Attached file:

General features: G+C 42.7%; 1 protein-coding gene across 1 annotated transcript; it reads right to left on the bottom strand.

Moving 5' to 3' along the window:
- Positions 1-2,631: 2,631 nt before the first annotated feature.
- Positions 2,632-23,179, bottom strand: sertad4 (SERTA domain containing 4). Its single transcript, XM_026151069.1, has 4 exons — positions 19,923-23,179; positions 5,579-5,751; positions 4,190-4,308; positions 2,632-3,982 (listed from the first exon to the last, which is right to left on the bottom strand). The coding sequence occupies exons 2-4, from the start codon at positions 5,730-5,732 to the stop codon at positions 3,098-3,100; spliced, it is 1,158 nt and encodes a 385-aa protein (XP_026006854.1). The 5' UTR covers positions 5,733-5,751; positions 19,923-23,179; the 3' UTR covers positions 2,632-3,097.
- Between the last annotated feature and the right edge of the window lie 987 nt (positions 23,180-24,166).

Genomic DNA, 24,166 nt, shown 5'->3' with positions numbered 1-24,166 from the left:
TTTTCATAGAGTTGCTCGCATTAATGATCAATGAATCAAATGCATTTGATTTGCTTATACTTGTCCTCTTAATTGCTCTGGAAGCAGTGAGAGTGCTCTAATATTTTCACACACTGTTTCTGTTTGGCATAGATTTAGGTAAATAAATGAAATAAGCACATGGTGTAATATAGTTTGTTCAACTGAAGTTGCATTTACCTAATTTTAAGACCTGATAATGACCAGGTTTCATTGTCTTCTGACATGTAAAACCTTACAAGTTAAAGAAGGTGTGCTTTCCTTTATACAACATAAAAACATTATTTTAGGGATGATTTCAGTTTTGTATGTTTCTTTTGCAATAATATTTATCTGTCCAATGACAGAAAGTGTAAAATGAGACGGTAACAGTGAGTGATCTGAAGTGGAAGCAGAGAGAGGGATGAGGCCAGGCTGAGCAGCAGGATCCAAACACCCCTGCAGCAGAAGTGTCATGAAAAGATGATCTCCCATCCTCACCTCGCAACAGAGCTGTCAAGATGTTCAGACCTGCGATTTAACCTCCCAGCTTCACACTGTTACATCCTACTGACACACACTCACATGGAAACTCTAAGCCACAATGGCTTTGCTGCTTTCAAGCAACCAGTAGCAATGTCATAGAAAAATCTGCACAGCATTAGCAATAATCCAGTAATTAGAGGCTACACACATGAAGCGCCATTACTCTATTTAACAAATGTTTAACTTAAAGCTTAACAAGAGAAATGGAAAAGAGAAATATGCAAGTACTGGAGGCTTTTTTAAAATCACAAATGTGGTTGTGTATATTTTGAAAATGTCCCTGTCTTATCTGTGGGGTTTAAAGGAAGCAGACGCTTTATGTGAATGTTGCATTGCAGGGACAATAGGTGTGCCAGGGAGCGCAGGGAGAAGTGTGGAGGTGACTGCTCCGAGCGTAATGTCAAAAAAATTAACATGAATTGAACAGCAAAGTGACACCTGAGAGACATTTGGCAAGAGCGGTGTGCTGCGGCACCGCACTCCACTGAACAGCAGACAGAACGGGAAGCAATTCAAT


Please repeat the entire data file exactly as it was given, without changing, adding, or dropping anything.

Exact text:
General features: G+C 42.7%; 1 protein-coding gene across 1 annotated transcript; it reads right to left on the bottom strand.

Moving 5' to 3' along the window:
- Positions 1-2,631: 2,631 nt before the first annotated feature.
- Positions 2,632-23,179, bottom strand: sertad4 (SERTA domain containing 4). Its single transcript, XM_026151069.1, has 4 exons — positions 19,923-23,179; positions 5,579-5,751; positions 4,190-4,308; positions 2,632-3,982 (listed from the first exon to the last, which is right to left on the bottom strand). The coding sequence occupies exons 2-4, from the start codon at positions 5,730-5,732 to the stop codon at positions 3,098-3,100; spliced, it is 1,158 nt and encodes a 385-aa protein (XP_026006854.1). The 5' UTR covers positions 5,733-5,751; positions 19,923-23,179; the 3' UTR covers positions 2,632-3,097.
- Between the last annotated feature and the right edge of the window lie 987 nt (positions 23,180-24,166).

Genomic DNA, 24,166 nt, shown 5'->3' with positions numbered 1-24,166 from the left:
TTTTCATAGAGTTGCTCGCATTAATGATCAATGAATCAAATGCATTTGATTTGCTTATACTTGTCCTCTTAATTGCTCTGGAAGCAGTGAGAGTGCTCTAATATTTTCACACACTGTTTCTGTTTGGCATAGATTTAGGTAAATAAATGAAATAAGCACATGGTGTAATATAGTTTGTTCAACTGAAGTTGCATTTACCTAATTTTAAGACCTGATAATGACCAGGTTTCATTGTCTTCTGACATGTAAAACCTTACAAGTTAAAGAAGGTGTGCTTTCCTTTATACAACATAAAAACATTATTTTAGGGATGATTTCAGTTTTGTATGTTTCTTTTGCAATAATATTTATCTGTCCAATGACAGAAAGTGTAAAATGAGACGGTAACAGTGAGTGATCTGAAGTGGAAGCAGAGAGAGGGATGAGGCCAGGCTGAGCAGCAGGATCCAAACACCCCTGCAGCAGAAGTGTCATGAAAAGATGATCTCCCATCCTCACCTCGCAACAGAGCTGTCAAGATGTTCAGACCTGCGATTTAACCTCCCAGCTTCACACTGTTACATCCTACTGACACACACTCACATGGAAACTCTAAGCCACAATGGCTTTGCTGCTTTCAAGCAACCAGTAGCAATGTCATAGAAAAATCTGCACAGCATTAGCAATAATCCAGTAATTAGAGGCTACACACATGAAGCGCCATTACTCTATTTAACAAATGTTTAACTTAAAGCTTAACAAGAGAAATGGAAAAGAGAAATATGCAAGTACTGGAGGCTTTTTTAAAATCACAAATGTGGTTGTGTATATTTTGAAAATGTCCCTGTCTTATCTGTGGGGTTTAAAGGAAGCAGACGCTTTATGTGAATGTTGCATTGCAGGGACAATAGGTGTGCCAGGGAGCGCAGGGAGAAGTGTGGAGGTGACTGCTCCGAGCGTAATGTCAAAAAAATTAACATGAATTGAACAGCAAAGTGACACCTGAGAGACATTTGGCAAGAGCGGTGTGCTGCGGCACCGCACTCCACTGAACAGCAGACAGAACGGGAAGCAATTCAAT